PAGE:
In Ann Arbor, I’d been known as “the Alaska guy,” which now felt like a pose. Feeling too Alaska for the MFA book-world had supplanted how much of my life I’d felt too book for Alaska. Maybe that was why I’d been unable to progress on my novel. I’d left this place, after all. Had I ever really loved it, or just the way it let me represent myself?
As a toddler, I devoured reruns of Rocky and Bullwinkle, and even in the 1970s still occasionally saw the civil defense film Duck and Cover. It was an everyday occurrence to see the yellow and black signs marking the way to the nearest fallout shelter in schools, post offices, and stores. There was no escaping the Cold War’s shadow.
To forget Etta Moten is to miss the chance to celebrate a life as eventful as the twentieth century she traversed, an American biography that boasted not only a second act but a third and a triumphant fourth.
I came to Banaras in the winter of 2010 seeking answer to one question: was the sari—the nine-yard piece of cloth worn by Indian women—Hindu or Muslim? This might sound like an odd question, but in the context of India it isn’t, where even allegedly eating beef can get a person beaten to death, or while killing a cow in the state of Gujarat earns life imprisonment.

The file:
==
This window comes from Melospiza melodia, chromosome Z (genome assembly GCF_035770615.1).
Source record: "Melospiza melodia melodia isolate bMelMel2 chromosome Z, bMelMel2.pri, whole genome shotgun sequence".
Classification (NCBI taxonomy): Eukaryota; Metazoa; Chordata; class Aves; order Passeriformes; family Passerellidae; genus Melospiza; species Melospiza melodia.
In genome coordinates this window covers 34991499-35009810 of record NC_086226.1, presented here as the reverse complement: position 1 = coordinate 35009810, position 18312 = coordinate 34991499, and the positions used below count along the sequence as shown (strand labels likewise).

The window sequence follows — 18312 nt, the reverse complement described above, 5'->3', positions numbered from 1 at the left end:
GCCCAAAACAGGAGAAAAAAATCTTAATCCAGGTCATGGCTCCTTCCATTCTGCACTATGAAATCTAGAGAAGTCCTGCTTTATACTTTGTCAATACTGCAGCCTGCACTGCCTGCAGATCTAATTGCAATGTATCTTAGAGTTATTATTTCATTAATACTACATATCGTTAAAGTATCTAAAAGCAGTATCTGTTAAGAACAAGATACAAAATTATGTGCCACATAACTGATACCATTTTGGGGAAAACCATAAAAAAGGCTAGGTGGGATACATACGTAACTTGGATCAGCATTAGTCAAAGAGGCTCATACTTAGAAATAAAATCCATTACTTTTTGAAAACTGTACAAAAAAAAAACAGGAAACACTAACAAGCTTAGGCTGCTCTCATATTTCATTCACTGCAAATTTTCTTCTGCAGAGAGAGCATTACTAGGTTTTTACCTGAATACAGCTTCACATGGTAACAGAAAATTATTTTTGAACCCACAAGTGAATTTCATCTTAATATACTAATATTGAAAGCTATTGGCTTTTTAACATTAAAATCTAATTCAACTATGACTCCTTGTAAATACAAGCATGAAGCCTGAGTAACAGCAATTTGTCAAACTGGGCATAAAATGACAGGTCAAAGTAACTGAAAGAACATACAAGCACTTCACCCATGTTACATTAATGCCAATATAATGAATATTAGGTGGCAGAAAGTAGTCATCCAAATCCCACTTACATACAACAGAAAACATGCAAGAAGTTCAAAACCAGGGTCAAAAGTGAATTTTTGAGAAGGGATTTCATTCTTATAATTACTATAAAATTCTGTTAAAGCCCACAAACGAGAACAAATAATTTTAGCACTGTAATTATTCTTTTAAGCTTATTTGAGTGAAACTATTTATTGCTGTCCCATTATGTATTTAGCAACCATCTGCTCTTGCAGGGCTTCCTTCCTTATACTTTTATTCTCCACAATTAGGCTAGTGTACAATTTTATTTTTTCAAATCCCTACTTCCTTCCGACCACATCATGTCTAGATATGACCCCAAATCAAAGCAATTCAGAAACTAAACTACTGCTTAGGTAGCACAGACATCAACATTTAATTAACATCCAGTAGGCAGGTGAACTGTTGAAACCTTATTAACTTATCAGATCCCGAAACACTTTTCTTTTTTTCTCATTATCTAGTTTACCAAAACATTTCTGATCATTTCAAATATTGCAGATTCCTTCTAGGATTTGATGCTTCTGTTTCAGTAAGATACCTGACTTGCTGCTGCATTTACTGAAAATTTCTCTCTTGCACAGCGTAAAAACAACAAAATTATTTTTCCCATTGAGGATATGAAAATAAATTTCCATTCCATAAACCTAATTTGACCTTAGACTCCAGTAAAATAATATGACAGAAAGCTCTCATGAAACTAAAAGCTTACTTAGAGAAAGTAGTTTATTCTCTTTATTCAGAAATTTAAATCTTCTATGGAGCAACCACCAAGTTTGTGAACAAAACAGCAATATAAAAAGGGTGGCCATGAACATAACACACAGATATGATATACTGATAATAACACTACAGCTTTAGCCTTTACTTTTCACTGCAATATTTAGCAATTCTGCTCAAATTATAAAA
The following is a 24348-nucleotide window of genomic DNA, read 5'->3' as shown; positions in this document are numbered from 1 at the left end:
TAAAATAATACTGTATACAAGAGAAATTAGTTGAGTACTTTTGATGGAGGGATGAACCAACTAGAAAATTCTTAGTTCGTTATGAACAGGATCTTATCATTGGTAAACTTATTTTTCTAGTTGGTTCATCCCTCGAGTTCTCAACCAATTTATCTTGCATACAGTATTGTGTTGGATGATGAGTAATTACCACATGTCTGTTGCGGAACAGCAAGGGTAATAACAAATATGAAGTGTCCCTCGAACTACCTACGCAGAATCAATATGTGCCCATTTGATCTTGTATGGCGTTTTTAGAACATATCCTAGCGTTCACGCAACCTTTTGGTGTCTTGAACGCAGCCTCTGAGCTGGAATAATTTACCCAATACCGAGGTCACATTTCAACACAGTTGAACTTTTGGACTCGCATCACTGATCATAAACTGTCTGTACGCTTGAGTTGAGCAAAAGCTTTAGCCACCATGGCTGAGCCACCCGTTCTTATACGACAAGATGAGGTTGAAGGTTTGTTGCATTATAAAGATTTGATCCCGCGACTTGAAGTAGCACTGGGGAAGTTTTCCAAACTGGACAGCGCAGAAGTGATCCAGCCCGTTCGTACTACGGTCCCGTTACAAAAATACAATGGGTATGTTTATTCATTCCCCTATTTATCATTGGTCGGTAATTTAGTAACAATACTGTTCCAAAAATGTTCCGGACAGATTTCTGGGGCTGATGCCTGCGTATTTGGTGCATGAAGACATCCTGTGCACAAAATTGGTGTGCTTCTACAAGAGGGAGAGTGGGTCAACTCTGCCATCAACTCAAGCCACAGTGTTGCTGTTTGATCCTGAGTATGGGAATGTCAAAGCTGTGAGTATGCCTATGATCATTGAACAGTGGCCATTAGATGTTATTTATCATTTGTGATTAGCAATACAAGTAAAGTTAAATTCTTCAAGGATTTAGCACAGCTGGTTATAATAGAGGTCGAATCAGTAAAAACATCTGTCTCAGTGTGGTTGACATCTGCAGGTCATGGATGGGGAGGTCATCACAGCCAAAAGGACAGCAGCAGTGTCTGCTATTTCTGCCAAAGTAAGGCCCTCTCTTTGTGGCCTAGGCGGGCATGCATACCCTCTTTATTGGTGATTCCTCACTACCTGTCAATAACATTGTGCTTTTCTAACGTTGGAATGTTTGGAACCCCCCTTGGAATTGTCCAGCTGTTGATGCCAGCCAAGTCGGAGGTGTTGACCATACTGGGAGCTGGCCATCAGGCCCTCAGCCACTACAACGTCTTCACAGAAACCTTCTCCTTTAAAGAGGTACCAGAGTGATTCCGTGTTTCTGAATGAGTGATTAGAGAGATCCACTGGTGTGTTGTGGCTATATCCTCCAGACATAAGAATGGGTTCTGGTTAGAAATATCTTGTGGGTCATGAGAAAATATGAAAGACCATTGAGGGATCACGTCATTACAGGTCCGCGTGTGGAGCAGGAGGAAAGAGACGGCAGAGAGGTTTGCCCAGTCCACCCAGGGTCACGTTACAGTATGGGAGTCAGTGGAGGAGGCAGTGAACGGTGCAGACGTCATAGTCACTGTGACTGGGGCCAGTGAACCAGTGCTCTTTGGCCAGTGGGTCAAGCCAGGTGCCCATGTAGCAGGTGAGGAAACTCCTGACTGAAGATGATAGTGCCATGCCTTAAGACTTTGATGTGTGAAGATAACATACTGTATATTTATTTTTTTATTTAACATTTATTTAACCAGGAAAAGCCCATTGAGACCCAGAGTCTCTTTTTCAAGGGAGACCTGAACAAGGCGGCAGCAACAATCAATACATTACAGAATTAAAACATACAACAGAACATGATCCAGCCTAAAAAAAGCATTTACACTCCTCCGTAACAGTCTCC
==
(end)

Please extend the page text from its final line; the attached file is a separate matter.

The public nature of the hate is critical to its Americanizing function. Shouting hate slogans, hateful slurs, is our form of communist denunciation and coerced betrayals of loved ones — only, instead of marking Party membership, by offering up traitors to a cause, capitalists, enemies of state — we signal we are part of the majority by verbalizing hate, demonization, exclusion.